Don’t miss this month’s new look Arable Farming. Take a look at the digital edition today.
Where to start? It has been a busy few weeks. Little did I know when I wrote my leader for the last issue that, for some, harvest would become a somewhat protracted affair. While in the eastern counties harvest 2016 was pretty much wrapped up by the end of August, into the Midlands and further north wet weather meant combines were working well into September.
Some of that rain would have been welcomed in much of East Anglia, where hot, dry conditions have many led to a rethink of drilling schedules and autumn herbicide programmes. The effects I feel sure will soon be evident in new season crops.
And with the sugar beet factories preparing to start slicing in early October, growers with early lifts will no doubt be hoping for some rain before the harvesters start work.
Farming’s environmental credentials have come under fire once again following the release of the State of Nature report. For anyone who calls the countryside home, the report made uncomfortable reading and I am sure no-one in the industry took its findings lightly.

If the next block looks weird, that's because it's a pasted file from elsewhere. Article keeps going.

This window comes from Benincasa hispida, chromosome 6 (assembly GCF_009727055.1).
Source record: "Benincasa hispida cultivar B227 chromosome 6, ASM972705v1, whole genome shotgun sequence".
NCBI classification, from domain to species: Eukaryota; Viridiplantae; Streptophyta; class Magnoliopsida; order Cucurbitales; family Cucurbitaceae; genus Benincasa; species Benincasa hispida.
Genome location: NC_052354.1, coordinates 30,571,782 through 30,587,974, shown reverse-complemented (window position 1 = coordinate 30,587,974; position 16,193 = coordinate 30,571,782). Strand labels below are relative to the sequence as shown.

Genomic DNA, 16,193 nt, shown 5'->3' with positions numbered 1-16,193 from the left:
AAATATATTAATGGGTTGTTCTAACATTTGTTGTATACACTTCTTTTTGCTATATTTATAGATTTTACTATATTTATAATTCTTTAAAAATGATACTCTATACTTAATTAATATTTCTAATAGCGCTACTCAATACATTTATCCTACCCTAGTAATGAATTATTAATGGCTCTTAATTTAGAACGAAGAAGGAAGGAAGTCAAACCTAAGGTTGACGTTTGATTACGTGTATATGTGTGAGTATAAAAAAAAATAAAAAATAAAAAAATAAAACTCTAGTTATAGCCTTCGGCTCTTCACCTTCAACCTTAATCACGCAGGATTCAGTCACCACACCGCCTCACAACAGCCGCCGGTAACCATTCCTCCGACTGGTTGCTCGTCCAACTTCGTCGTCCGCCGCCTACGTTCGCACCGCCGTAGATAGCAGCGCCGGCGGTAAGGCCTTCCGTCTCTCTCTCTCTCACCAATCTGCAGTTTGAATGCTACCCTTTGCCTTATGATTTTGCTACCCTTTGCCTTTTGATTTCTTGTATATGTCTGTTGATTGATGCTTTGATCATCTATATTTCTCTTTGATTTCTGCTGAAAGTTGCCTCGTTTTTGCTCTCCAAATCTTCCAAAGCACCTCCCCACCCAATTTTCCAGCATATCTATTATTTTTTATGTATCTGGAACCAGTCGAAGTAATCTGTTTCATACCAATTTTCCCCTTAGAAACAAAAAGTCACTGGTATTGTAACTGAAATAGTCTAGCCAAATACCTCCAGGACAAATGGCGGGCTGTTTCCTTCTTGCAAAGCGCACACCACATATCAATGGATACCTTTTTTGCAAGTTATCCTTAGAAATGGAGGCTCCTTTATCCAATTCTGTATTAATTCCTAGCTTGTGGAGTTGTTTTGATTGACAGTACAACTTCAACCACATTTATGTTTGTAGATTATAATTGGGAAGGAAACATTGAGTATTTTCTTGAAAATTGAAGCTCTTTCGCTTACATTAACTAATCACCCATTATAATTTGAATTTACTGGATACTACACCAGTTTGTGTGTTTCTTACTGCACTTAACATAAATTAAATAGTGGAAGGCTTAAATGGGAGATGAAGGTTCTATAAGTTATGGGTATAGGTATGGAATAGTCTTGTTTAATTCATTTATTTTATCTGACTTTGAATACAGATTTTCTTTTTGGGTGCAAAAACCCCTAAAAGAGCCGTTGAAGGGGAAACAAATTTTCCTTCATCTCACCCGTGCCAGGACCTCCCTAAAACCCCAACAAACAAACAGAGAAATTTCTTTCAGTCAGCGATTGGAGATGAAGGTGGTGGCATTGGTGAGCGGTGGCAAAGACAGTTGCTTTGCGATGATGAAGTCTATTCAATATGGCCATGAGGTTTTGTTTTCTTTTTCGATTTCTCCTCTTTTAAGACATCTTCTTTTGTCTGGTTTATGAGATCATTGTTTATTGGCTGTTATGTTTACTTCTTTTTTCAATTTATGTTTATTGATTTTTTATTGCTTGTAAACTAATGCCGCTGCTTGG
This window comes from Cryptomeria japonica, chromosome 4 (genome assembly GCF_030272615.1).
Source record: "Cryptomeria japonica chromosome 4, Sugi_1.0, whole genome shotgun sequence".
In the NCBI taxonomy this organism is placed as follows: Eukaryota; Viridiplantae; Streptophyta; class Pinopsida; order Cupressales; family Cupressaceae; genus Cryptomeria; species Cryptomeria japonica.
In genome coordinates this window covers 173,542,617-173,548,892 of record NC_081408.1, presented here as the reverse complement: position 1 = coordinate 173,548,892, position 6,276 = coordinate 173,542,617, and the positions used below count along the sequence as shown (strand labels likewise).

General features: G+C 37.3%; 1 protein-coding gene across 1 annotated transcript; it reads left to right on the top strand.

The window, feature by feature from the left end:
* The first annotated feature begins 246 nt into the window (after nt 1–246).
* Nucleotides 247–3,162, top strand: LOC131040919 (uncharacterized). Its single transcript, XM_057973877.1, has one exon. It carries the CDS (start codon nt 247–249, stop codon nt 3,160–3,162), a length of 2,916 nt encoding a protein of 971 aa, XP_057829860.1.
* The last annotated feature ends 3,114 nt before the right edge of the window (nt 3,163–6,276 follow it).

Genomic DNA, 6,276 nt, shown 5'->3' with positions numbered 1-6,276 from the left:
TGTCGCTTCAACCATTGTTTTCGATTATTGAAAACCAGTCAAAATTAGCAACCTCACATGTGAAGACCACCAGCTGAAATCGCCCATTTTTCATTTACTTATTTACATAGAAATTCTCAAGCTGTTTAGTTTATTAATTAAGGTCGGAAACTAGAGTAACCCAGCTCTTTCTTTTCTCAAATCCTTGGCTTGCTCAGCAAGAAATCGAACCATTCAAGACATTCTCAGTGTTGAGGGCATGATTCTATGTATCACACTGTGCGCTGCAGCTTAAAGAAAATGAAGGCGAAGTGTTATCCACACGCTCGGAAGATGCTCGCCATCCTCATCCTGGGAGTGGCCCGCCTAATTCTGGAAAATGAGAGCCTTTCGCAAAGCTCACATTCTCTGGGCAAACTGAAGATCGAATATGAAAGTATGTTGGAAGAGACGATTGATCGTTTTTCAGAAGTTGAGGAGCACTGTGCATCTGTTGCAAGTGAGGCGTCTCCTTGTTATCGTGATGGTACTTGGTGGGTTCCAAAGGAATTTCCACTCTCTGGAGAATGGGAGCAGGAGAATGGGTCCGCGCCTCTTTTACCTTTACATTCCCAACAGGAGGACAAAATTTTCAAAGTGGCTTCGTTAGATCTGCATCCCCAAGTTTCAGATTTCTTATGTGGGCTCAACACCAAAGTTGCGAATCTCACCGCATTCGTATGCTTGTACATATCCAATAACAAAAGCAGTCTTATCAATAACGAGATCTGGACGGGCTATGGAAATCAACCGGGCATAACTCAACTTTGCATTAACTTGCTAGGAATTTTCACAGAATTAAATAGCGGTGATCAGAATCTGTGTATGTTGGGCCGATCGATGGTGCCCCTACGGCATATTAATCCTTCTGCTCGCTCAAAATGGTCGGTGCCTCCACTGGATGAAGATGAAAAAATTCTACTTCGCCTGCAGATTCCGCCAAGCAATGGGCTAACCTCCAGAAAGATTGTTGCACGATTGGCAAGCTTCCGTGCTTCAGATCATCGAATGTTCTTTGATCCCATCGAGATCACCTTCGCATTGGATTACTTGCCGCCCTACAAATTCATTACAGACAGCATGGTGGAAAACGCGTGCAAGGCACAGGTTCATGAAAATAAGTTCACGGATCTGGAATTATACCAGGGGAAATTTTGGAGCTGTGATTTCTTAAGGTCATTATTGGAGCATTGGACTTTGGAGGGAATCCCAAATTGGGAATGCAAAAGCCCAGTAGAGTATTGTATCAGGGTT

But as I read the roll call of wildlife decline, it did make me wonder whether the achievements of the many, many farmers who put time, effort, enthusiasm and indeed, money, into caring for their own particular patch of countryside are sufficiently recognised. We must not overlook the thousands of kilometres of hedges which have been planted, the acres of field margins created to provide habitat and food sources for birds and insects and the stewardship efforts to keep pesticides and fertiliser out of water.
The report cited the ‘intensification’ of farming as one of the major factors in the decline of the UK’s natural environment. Agricultural policies of the past have focused on maximising food production – and the farming industry without doubt responded to those policies – but today we are growing more grain with fewer inputs and that is something we need to shout about.
On the subject of stewardship, the news that results of water companies’ efforts to keep slug pellet active ingredient metaldehyde out of water are to be reviewed next spring, a year earlier than originally planned, should be taken seriously. Much depends on our approach to slug control this autumn.
On a final note, I’d like to flag up the launch of our new Arable- Pro package. Membership offers numerous benefits, not least the opportunity to collect BASIS and NRoSO points. Be sure to check it out at FGInsight.com/ArablePro.